Discussion » Health & Fitness » "Squeezing out the doctor"

  • Tara ❀ 樱鬼
    Tara ❀ 樱鬼 wrote:
    <p><a href="http://www.economist.com/node/21556227">link text</a></p> <p>Just read this article from the Economist discussing about future development of healthcare system. I take out a few small parts that basically describe the main ideas I'm interested in. </p> <p>"In developed countries, excluding America, doctors with no speciality earn about twice the income of the average worker, according to McKinsey, a consultancy. America’s specialist doctors earn ten times America’s average wage. A medical degree is a universal badge of respectability. Others make a living. Doctors save lives, too.</p> <p>With the 21st century certain to see soaring demand for health care, the doctors’ star might seem in the ascendant still. By 2030, 22% of people in the OECD club of rich countries will be 65 or older, nearly double the share in 1990. China will catch up just six years later. About half of American adults already have a chronic condition, such as diabetes or hypertension, and as the world becomes richer the diseases of the rich spread farther. In the slums of Calcutta, infectious diseases claim the young; for middle-aged adults, heart disease and cancer are the most common killers. Last year the United Nations held a summit on health (only the second in its history) that gave warning about the rising toll of chronic disease worldwide.</p> <p>But this demand for health care looks unlikely to be met by doctors in the way the past century’s was. For one thing, to treat the 21st century’s problems with a 20th-century approach to health care would require an impossible number of doctors. For another, caring for chronic conditions is not what doctors are best at. For both these reasons doctors look set to become much less central to health care—a process which, in some places, has already started.</p> <p>....</p> <p><img src="http://img.dl.e.weliveinchina.com/_outimages/98617B60A1C9077E2C1D2F46170B5F06/536/WMDEditor/2/2012/6/4/536_100020120604122512972345-2.png" alt="alt text" /></p> <p>One approach to making doctors more efficient is to focus what they do. India is home to some of the world’s most exciting models along this line, argues Nicolaus Henke of McKinsey, who leads the consultancy’s work with health systems. Britain has 27.4 doctors for every 10,000 patients. India has just six. With so few doctors, it is changing the way it uses them.</p> <p>Other problems have inspired other solutions, with technology filling gaps in the labour force. The Bill and Melinda Gates Foundation supports a programme that uses mobile phones to deliver advice and reminders to pregnant women in Ghana. In December the foundation and Grand Challenges Canada, a non-profit organisation, announced $32m in grants for new mobile tools that will help health-care workers diagnose various ailments. In Mexico, worried patients can phone Medicall Home, a “telehealth” service. If a patient needs care, Medicall Home can help to arrange a doctor’s visit. But about two-thirds of patients’ concerns can be addressed over the phone by a doctor (often one only recently qualified).</p> <p>.....</p> <p>Resources are slowly being reallocated. Nurses and other health workers will put their training to better use. Devices will bolster care in ways previously unthinkable. Doctors, meanwhile, will devote their skill to the complex tasks worthy of their highly trained abilities. Doctors may thus lose some of their old standing. But patients will clearly win."</p> <p>In spite of the common hatred/complaints against Chinese medical system (including myself), I still want to say that there are many kind-hearted, professional and dedicated doctors, many of whom not even getting a fair pay, in this country. Doctors are responsible for their work ethics/skills but not the defective healthcare system (maybe some hospitals/medical companies are), which has been messed up by the policy-making authorities. They have no sufficient control over under-qualified, possibly harmful clinics in the cities, while they might just ban those “under-qualified rural doctors” in the countryside, depriving of people’s rights to get timely treatment without providing enough and effective alternatives for them. Also the healthcare resources are clearly imbalanced in terms of income levels and regions. The gov should take the responsibility of better resource allocations and it is in urgent need. But it does seem that more and more new diseases are emerging with the development of medical treatment/technology in the society.</p>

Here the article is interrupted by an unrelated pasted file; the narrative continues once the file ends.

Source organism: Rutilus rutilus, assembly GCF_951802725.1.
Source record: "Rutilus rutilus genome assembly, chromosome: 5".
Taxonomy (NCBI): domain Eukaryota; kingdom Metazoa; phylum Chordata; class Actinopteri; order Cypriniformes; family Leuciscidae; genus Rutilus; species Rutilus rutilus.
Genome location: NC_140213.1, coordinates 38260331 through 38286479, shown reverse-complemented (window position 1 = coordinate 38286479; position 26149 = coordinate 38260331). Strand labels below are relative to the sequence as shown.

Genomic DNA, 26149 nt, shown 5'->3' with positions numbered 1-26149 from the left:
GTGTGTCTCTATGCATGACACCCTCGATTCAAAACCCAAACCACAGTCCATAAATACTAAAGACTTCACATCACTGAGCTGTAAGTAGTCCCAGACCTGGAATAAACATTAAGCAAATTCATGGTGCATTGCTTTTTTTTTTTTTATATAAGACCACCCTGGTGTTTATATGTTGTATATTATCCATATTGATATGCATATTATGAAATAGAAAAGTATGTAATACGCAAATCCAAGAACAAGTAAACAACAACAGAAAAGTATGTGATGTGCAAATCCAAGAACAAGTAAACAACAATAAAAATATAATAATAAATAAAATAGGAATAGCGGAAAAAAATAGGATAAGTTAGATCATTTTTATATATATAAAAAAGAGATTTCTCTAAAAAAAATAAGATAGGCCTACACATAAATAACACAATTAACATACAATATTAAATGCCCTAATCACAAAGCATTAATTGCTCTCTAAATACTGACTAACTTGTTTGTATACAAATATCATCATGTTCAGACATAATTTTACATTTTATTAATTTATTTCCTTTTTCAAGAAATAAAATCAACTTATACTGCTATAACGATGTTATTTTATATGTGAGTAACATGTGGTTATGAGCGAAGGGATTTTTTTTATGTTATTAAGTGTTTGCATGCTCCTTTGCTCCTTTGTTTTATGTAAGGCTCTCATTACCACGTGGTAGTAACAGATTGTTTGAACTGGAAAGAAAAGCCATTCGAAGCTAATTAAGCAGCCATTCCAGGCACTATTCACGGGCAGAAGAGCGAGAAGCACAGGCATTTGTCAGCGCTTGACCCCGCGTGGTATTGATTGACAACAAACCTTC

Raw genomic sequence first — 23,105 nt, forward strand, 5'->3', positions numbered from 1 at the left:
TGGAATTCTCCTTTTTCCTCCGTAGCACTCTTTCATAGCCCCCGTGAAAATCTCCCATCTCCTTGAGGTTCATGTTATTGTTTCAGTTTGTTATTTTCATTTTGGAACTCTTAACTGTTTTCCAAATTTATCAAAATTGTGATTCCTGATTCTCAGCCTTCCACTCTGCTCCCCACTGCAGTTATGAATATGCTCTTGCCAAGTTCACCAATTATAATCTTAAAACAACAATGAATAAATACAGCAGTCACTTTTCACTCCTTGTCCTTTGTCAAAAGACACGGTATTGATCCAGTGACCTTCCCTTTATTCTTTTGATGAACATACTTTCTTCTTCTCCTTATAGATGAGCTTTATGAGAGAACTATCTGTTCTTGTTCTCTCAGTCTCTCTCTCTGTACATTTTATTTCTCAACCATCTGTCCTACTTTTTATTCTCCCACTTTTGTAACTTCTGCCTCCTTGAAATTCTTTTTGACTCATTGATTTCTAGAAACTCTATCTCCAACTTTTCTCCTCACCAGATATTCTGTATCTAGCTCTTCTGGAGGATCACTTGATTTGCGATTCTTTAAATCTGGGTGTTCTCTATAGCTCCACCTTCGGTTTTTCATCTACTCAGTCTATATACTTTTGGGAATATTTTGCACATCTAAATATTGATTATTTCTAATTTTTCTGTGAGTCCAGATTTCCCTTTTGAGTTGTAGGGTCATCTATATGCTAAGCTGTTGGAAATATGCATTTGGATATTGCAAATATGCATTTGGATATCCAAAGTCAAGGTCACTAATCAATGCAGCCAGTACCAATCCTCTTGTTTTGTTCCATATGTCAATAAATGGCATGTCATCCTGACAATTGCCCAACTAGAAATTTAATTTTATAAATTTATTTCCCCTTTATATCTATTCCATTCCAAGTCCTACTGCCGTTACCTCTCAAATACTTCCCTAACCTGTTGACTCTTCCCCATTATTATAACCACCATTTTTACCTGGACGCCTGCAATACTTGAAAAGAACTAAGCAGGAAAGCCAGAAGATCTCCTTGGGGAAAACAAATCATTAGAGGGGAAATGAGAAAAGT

• 叮噹叔叔 (令狐叮噹)


    Hahahahaha ... one factor is that the medical system in China is unique ... there is no GP for primary consultation ...

    maybe our gov should make some private hospitals with good quanlity involved to our medical health insurance system.

    They have ... but not many people has private insurance, while social insurance does not cover it ...

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